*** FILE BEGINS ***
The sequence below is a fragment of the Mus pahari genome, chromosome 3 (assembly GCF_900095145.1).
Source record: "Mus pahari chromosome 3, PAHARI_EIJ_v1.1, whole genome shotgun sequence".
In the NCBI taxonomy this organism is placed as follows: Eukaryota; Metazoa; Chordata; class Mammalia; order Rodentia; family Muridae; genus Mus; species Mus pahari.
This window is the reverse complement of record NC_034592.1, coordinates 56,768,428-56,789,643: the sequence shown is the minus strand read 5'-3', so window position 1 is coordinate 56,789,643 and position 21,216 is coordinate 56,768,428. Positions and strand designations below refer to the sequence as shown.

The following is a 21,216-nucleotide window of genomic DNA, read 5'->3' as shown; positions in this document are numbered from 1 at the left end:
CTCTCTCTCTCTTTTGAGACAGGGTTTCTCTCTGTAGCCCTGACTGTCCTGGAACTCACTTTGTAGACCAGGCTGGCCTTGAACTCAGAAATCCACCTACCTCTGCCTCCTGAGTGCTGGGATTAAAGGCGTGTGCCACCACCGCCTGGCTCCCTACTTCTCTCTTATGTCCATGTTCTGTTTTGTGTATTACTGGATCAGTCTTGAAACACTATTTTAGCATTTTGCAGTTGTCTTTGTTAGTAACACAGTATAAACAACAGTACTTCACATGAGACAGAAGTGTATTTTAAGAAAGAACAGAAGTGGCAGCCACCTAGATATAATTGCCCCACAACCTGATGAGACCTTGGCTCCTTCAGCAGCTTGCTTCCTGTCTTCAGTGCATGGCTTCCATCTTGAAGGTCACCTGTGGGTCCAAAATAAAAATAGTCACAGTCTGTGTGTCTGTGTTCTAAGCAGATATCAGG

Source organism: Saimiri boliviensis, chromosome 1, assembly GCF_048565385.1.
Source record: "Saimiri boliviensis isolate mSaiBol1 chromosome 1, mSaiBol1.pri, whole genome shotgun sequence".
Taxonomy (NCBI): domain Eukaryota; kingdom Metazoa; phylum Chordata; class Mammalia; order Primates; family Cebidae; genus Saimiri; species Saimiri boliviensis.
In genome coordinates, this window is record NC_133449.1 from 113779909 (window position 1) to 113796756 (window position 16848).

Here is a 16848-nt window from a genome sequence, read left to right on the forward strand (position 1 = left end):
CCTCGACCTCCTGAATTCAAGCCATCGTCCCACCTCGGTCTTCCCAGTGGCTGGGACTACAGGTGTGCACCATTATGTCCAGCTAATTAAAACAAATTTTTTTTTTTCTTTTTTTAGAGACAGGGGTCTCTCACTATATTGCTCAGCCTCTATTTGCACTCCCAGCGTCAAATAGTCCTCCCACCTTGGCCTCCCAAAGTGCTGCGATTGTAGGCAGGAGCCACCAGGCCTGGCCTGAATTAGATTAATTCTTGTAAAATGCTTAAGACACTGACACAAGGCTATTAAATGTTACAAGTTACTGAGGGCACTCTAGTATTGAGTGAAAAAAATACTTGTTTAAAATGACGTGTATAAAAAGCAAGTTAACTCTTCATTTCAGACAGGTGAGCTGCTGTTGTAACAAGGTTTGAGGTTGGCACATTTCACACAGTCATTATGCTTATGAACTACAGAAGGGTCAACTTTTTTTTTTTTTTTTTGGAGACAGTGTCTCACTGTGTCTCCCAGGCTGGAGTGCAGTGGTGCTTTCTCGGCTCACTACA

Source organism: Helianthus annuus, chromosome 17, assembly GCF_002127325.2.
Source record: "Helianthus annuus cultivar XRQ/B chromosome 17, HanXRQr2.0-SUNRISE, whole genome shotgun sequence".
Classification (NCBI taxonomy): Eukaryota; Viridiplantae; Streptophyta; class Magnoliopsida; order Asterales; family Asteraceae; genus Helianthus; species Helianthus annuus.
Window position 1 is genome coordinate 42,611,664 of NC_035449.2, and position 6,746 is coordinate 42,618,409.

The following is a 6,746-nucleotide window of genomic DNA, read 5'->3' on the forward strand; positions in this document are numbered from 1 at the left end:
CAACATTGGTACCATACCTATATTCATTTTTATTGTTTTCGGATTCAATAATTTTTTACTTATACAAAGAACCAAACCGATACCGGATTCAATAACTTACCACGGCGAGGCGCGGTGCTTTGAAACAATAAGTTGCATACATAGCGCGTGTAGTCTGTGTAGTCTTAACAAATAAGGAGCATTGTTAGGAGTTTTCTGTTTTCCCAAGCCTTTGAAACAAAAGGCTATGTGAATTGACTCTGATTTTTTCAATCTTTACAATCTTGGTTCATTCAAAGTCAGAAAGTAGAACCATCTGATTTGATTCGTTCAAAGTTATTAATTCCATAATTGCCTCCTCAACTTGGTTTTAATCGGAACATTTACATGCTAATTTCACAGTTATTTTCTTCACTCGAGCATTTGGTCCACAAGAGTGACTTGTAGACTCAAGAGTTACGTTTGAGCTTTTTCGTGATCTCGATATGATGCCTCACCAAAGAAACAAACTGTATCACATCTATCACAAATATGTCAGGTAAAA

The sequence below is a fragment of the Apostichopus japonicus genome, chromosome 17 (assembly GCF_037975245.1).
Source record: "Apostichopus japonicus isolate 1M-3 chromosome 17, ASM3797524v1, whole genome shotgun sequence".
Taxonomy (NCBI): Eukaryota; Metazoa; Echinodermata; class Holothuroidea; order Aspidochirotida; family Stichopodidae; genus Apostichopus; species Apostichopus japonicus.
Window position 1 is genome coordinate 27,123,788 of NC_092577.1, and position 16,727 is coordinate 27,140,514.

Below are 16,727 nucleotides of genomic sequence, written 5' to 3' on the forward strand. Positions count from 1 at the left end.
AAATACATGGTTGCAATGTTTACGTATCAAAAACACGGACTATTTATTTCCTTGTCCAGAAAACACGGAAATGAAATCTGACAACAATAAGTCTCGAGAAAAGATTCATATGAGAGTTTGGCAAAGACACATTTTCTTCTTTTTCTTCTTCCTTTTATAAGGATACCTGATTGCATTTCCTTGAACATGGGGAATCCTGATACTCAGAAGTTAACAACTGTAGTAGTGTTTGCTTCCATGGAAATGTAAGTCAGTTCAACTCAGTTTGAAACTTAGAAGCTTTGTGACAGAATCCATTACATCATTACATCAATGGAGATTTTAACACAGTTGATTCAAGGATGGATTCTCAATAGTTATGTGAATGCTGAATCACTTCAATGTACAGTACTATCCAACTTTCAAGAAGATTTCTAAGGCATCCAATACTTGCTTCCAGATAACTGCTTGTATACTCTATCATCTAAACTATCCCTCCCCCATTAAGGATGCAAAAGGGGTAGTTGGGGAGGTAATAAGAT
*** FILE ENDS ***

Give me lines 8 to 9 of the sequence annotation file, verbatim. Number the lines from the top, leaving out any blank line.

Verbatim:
Source record: "Saimiri boliviensis isolate mSaiBol1 chromosome 1, mSaiBol1.pri, whole genome shotgun sequence".
Taxonomy (NCBI): domain Eukaryota; kingdom Metazoa; phylum Chordata; class Mammalia; order Primates; family Cebidae; genus Saimiri; species Saimiri boliviensis.